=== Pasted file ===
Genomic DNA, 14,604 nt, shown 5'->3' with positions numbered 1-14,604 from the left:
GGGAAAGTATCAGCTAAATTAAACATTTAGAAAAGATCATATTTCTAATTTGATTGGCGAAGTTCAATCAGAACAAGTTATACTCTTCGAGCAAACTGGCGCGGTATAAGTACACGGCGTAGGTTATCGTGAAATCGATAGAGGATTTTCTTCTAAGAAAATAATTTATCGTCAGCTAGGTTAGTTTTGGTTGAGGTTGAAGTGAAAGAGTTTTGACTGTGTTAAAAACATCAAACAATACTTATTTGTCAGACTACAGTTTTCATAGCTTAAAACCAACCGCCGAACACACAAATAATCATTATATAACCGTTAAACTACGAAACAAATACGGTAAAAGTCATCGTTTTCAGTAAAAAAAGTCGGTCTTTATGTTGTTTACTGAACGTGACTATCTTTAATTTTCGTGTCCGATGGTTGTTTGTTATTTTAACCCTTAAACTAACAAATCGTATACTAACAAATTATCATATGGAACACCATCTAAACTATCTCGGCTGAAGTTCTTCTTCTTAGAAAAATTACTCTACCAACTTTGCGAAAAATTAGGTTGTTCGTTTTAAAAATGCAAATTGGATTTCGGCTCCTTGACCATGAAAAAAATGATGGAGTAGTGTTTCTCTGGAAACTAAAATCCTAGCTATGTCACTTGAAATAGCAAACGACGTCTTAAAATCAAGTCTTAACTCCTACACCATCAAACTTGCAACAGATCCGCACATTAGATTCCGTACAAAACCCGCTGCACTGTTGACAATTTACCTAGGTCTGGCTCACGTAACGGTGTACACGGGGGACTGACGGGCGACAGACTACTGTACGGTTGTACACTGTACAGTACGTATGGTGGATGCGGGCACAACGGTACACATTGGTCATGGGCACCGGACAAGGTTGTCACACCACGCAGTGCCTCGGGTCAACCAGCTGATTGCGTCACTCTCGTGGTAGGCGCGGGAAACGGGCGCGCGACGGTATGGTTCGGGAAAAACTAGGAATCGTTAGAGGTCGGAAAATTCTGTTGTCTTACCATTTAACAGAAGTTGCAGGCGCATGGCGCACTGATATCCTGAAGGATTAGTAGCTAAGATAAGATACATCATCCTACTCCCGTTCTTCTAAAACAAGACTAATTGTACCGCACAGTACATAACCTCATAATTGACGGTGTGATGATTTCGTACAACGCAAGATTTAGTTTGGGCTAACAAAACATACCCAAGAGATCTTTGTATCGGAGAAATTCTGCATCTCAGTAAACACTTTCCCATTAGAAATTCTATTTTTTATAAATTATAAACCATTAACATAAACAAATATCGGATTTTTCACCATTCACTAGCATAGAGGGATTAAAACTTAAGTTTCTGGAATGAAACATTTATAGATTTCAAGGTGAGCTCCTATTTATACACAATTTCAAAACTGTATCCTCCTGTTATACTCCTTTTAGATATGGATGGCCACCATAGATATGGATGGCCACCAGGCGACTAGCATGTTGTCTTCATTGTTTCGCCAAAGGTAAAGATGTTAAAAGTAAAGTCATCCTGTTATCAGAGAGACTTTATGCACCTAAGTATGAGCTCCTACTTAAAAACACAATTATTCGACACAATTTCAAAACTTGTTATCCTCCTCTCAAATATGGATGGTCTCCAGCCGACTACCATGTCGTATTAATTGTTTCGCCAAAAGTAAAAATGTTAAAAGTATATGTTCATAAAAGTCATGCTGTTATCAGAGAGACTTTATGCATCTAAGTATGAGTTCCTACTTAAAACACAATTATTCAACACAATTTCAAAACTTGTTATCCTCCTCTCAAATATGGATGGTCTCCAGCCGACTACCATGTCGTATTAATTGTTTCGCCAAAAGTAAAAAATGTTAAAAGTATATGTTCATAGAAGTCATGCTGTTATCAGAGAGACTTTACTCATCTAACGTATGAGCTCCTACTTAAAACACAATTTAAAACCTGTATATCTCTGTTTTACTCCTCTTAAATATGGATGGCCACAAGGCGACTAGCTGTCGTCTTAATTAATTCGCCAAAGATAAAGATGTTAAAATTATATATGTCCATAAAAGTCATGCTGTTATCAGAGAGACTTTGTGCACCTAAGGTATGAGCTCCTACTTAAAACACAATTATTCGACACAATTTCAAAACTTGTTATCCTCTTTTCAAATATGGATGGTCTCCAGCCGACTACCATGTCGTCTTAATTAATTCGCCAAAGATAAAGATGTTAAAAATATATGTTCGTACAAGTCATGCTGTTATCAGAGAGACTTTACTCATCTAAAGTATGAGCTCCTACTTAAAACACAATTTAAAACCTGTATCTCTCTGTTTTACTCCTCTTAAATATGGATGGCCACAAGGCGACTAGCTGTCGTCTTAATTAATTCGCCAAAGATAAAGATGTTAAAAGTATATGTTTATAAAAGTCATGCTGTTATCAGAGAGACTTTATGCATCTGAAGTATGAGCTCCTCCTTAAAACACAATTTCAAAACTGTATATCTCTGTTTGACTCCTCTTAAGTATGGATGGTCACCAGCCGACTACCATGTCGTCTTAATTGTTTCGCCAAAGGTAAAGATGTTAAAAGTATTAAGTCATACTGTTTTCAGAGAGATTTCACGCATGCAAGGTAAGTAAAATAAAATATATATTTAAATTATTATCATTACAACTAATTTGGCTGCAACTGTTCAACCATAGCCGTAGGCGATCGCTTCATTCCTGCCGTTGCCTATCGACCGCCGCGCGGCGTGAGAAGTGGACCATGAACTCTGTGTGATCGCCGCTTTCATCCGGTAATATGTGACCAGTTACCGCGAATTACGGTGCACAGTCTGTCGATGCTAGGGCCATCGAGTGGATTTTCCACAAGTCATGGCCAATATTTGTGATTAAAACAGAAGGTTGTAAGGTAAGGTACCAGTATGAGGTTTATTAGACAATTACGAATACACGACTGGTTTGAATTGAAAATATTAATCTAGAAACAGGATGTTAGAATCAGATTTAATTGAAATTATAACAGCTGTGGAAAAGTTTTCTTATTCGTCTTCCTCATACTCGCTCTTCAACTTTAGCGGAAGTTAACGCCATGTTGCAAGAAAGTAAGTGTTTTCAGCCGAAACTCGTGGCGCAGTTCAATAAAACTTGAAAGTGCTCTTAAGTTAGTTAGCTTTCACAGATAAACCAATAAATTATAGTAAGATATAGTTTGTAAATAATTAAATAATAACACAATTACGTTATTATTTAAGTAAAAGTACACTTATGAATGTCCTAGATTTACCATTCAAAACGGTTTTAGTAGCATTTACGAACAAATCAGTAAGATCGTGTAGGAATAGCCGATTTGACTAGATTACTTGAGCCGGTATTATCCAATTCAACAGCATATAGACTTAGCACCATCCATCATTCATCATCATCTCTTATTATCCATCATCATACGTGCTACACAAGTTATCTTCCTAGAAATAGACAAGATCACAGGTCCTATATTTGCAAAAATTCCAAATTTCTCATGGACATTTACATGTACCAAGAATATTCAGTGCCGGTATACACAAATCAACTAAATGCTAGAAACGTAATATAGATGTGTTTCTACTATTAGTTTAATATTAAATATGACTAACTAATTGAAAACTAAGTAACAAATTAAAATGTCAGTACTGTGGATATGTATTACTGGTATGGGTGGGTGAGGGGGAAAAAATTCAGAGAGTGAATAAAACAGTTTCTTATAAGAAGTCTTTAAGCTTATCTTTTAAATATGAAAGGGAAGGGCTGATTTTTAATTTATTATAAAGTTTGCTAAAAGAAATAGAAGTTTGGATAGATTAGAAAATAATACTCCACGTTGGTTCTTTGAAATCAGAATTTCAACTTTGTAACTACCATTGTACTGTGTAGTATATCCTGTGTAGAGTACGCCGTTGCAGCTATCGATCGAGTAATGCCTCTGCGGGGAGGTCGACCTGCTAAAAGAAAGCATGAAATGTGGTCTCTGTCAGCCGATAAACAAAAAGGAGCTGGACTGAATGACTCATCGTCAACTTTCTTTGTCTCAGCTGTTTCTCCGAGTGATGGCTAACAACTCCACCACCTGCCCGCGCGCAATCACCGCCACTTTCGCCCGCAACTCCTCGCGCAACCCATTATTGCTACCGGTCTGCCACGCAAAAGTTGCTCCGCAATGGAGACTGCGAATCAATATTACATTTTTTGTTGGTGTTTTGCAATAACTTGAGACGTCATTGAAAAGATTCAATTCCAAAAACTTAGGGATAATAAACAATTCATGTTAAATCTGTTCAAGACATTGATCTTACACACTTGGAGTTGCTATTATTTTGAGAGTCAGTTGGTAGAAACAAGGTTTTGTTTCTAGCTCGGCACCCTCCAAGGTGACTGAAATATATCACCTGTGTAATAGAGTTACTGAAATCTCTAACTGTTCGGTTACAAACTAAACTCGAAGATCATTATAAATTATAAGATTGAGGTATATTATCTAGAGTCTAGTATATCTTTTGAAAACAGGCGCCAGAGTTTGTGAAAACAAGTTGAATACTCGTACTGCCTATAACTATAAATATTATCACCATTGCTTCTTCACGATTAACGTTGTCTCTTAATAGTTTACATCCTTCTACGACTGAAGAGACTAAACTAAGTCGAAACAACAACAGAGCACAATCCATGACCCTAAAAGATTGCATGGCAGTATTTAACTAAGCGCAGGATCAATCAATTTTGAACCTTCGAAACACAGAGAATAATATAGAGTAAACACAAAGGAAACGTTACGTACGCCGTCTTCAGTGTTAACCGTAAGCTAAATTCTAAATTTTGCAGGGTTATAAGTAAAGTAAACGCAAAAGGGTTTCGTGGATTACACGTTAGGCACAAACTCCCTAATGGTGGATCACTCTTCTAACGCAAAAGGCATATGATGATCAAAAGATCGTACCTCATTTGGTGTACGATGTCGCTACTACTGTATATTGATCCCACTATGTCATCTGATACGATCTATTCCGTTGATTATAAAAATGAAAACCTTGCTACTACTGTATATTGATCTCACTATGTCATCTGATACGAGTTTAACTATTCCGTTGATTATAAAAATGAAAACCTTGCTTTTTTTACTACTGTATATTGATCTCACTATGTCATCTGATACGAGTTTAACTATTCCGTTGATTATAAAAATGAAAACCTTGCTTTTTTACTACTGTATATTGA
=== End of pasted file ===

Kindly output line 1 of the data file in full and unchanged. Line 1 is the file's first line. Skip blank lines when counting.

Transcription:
Genomic DNA, 14,604 nt, shown 5'->3' with positions numbered 1-14,604 from the left: